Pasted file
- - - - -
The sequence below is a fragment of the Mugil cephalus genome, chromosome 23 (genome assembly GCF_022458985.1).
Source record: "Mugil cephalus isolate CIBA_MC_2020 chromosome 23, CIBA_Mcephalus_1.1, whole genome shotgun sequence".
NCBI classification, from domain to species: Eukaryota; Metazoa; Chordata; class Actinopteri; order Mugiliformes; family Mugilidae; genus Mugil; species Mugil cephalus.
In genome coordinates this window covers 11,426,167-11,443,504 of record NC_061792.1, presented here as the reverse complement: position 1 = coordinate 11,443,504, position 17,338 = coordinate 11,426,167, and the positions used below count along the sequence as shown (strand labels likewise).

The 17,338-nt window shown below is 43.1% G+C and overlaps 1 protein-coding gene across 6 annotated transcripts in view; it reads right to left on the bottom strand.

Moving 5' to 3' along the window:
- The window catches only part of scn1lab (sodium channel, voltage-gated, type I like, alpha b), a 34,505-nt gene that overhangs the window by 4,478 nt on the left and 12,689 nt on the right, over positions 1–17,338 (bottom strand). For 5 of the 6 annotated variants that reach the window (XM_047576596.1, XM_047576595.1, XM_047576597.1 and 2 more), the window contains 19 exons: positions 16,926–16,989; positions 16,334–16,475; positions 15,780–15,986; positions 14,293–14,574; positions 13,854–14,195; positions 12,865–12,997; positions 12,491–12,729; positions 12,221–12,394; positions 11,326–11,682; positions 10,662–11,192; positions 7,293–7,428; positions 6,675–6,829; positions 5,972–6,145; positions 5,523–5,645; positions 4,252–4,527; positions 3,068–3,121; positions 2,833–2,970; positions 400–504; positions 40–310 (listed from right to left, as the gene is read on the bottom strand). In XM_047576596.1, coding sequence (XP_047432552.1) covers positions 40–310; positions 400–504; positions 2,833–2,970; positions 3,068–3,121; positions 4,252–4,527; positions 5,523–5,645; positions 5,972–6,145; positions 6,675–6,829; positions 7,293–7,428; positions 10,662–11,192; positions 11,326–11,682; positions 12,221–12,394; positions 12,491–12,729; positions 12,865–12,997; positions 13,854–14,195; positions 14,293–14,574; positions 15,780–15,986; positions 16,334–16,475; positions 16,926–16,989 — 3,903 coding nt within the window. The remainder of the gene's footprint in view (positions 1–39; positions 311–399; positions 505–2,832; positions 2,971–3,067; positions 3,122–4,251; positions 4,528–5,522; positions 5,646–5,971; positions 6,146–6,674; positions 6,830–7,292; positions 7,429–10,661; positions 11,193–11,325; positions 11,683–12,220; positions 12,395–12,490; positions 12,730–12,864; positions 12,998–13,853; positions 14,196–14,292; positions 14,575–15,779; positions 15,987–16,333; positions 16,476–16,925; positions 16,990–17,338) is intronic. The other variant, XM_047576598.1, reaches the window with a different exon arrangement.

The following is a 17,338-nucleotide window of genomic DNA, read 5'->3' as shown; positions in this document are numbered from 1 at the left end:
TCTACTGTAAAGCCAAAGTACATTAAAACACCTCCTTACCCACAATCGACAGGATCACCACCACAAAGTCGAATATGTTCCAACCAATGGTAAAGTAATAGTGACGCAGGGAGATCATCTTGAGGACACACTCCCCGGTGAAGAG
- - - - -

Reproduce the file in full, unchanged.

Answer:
The sequence below is a fragment of the Mugil cephalus genome, chromosome 23 (genome assembly GCF_022458985.1).
Source record: "Mugil cephalus isolate CIBA_MC_2020 chromosome 23, CIBA_Mcephalus_1.1, whole genome shotgun sequence".
NCBI classification, from domain to species: Eukaryota; Metazoa; Chordata; class Actinopteri; order Mugiliformes; family Mugilidae; genus Mugil; species Mugil cephalus.
In genome coordinates this window covers 11,426,167-11,443,504 of record NC_061792.1, presented here as the reverse complement: position 1 = coordinate 11,443,504, position 17,338 = coordinate 11,426,167, and the positions used below count along the sequence as shown (strand labels likewise).

The 17,338-nt window shown below is 43.1% G+C and overlaps 1 protein-coding gene across 6 annotated transcripts in view; it reads right to left on the bottom strand.

Moving 5' to 3' along the window:
- The window catches only part of scn1lab (sodium channel, voltage-gated, type I like, alpha b), a 34,505-nt gene that overhangs the window by 4,478 nt on the left and 12,689 nt on the right, over positions 1–17,338 (bottom strand). For 5 of the 6 annotated variants that reach the window (XM_047576596.1, XM_047576595.1, XM_047576597.1 and 2 more), the window contains 19 exons: positions 16,926–16,989; positions 16,334–16,475; positions 15,780–15,986; positions 14,293–14,574; positions 13,854–14,195; positions 12,865–12,997; positions 12,491–12,729; positions 12,221–12,394; positions 11,326–11,682; positions 10,662–11,192; positions 7,293–7,428; positions 6,675–6,829; positions 5,972–6,145; positions 5,523–5,645; positions 4,252–4,527; positions 3,068–3,121; positions 2,833–2,970; positions 400–504; positions 40–310 (listed from right to left, as the gene is read on the bottom strand). In XM_047576596.1, coding sequence (XP_047432552.1) covers positions 40–310; positions 400–504; positions 2,833–2,970; positions 3,068–3,121; positions 4,252–4,527; positions 5,523–5,645; positions 5,972–6,145; positions 6,675–6,829; positions 7,293–7,428; positions 10,662–11,192; positions 11,326–11,682; positions 12,221–12,394; positions 12,491–12,729; positions 12,865–12,997; positions 13,854–14,195; positions 14,293–14,574; positions 15,780–15,986; positions 16,334–16,475; positions 16,926–16,989 — 3,903 coding nt within the window. The remainder of the gene's footprint in view (positions 1–39; positions 311–399; positions 505–2,832; positions 2,971–3,067; positions 3,122–4,251; positions 4,528–5,522; positions 5,646–5,971; positions 6,146–6,674; positions 6,830–7,292; positions 7,429–10,661; positions 11,193–11,325; positions 11,683–12,220; positions 12,395–12,490; positions 12,730–12,864; positions 12,998–13,853; positions 14,196–14,292; positions 14,575–15,779; positions 15,987–16,333; positions 16,476–16,925; positions 16,990–17,338) is intronic. The other variant, XM_047576598.1, reaches the window with a different exon arrangement.

The following is a 17,338-nucleotide window of genomic DNA, read 5'->3' as shown; positions in this document are numbered from 1 at the left end:
TCTACTGTAAAGCCAAAGTACATTAAAACACCTCCTTACCCACAATCGACAGGATCACCACCACAAAGTCGAATATGTTCCAACCAATGGTAAAGTAATAGTGACGCAGGGAGATCATCTTGAGGACACACTCCCCGGTGAAGAG